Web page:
Two soldiers died and 23 servicemembers were injured in three days during training exercises at Fort Hood, Fort Bragg and Camp Pendleton, defense officials said.
Staff Sgt. Alexander P. Dalida was killed during the exercise at Fort Bragg, according to Lt. Col. Rob Bockholt, a spokesman for the U.S. Army’s Special Operations Command. That explosion also injured eight soldiers, officials said.
At Fort Hood, Army Staff Sgt. Sean Devoy was killed after falling during helicopter training, according to an Army statement.
The incidents come just one day after 14 Marines and a sailor were injured in a sudden fire during training at Camp Pendleton, Calif.
The cause of the incidents was not clear Thursday, but authorities had launched investigations into all of them, Marine and Army officials said.
Dalida, 32, of Dunstable, Massachusetts, enlisted in 2006.
Devoy, 28, was participating in HH-60M Black Hawk medical evacuation hoist training on a range just south of Robert Gray Army Airfield, according to an Army statement. He was a medic assigned to 2nd General Support Aviation Battalion, 1st Aviation Regiment, 1st Combat Aviation Brigade, 1st Infantry Division at Fort Riley in Kansas.
Devoy had served three combat deployments to Afghanistan since joining the Army in 2010 and his awards included the Air Medal, the Army Commendation Medal, the Army Achievement Medal, the Aviation Badge and the Combat Medical Badge, according to Army records.
The Army said his death was under investigation by officials with Fort Rucker, Alabama-based U.S. Army Combat Readiness Center.
The soldiers injured Thursday at Fort Bragg were assigned to a unit within the Army Special Operations Command, said Army Lt. Col. Robert Bockholt, a spokesman for the elite command based at the North Carolina post. He did not identify the specific unit involved in the training, although the Associated Press reported that Dalida was assigned to assigned to 1st Special Warfare Training Group (Airborne). The injured were transported to Womack Army Medical Center on Fort Bragg with varying injuries, Bockholt said.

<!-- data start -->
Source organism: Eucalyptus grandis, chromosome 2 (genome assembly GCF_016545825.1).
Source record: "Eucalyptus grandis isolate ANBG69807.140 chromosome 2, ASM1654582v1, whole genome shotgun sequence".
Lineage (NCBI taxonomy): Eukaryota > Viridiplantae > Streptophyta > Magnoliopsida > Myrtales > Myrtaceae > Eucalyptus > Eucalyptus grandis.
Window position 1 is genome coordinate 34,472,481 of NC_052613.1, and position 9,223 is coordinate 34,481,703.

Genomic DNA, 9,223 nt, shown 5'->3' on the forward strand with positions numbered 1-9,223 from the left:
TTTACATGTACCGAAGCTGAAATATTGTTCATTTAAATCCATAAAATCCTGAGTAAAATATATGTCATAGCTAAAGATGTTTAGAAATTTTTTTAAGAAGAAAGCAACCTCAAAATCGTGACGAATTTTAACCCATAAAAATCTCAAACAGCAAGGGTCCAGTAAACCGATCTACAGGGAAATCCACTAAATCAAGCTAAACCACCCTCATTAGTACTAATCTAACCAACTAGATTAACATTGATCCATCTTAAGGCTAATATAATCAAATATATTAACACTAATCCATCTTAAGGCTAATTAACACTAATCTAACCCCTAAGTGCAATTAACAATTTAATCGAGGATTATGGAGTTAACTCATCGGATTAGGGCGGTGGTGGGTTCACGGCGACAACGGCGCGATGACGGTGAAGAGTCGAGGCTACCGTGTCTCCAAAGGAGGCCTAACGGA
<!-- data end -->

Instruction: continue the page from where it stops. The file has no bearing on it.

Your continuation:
The injured soldiers’ conditions were unknown Thursday.
In California, six of the 15 injured servicemembers, all assigned to 1st Marine Division, were in critical condition after their amphibious assault vehicle ignited during training at Camp Pendleton.
All 15 remained in southern California hospitals a day after the incident, which occurred about 9:30 a.m. local time, said Marine 1st Lt. Paul Gainey, a spokesman for 1st Marine Division. In addition to those in critical condition, six more were in serious condition and three others suffered minor injuries.
Three in critical condition were evacuated to the Regional Burn Center at the University of California San Diego Health. The other three in critical condition were taken to the University of California Irvine Medical Center.
The injured troops belong to 1st Battalion, 1st Marine Regiment and 3rd Assault Amphibian Battalion, Gainey said. Their families had been notified by Thursday of the incident, but the Marines will not release their names, he said, citing medical privacy laws.
It remained unclear Thursday what caused the amphibious assault vehicle to ignite on land during a routine combat readiness evaluation operation, Gainey said. He said investigators were in the early stages of their probe.
An amphibious assault vehicle, or AAV-7, is 30-ton, armored vehicle designed to carry Marines and their equipment from Navy amphibious assault ships onto land and into combat. The tracked vehicles, known to Marines as “amtracks,” feature a boat hull-shaped front end that helps them maneuver through water. They can carry up to 28 Marines at a time.
In September 2013, an amphibious assault vehicle caught fire during a training exercise at Marine Air Ground Combat Center Twentynine Palms in Califorina’s Mojave Desert, injuring several Marines and killing one, Cpl. Nicholas Sell.
An investigation showed that ordnance ignited, causing the vehicle fire in that incident. The Marines later stopped using the vehicle’s mine clearance system. In August, the Marines began using an updated version of that system, which the service said is safer.
The latest incidents follow a series of deadly aircraft and warship crashes that have killed 42 servicemembers since July and raised questions among Pentagon officials and lawmakers about the state of the military.
Sen. John McCain, R-Ariz., said Wednesday that much of the problems plaguing the military, including training mishaps, are “self-inflicted.” The chairman of the Senate Armed Services Committee said four times as many servicemembers have been killed in training incidents during the last three years than in combat and pushed fellow lawmakers to pass the annual defense spending bill to provide the Pentagon some budget stability.
“It is the accumulation of years of uncertain, untimely and inadequate defense funding, which has shrunk our operational forces, harmed their readiness, stunted their modernization, and as every single member of the Joint Chiefs of Staff has repeatedly testified before the Committee on Armed Services, put the lives of our servicemembers at greater risk,” McCain said.
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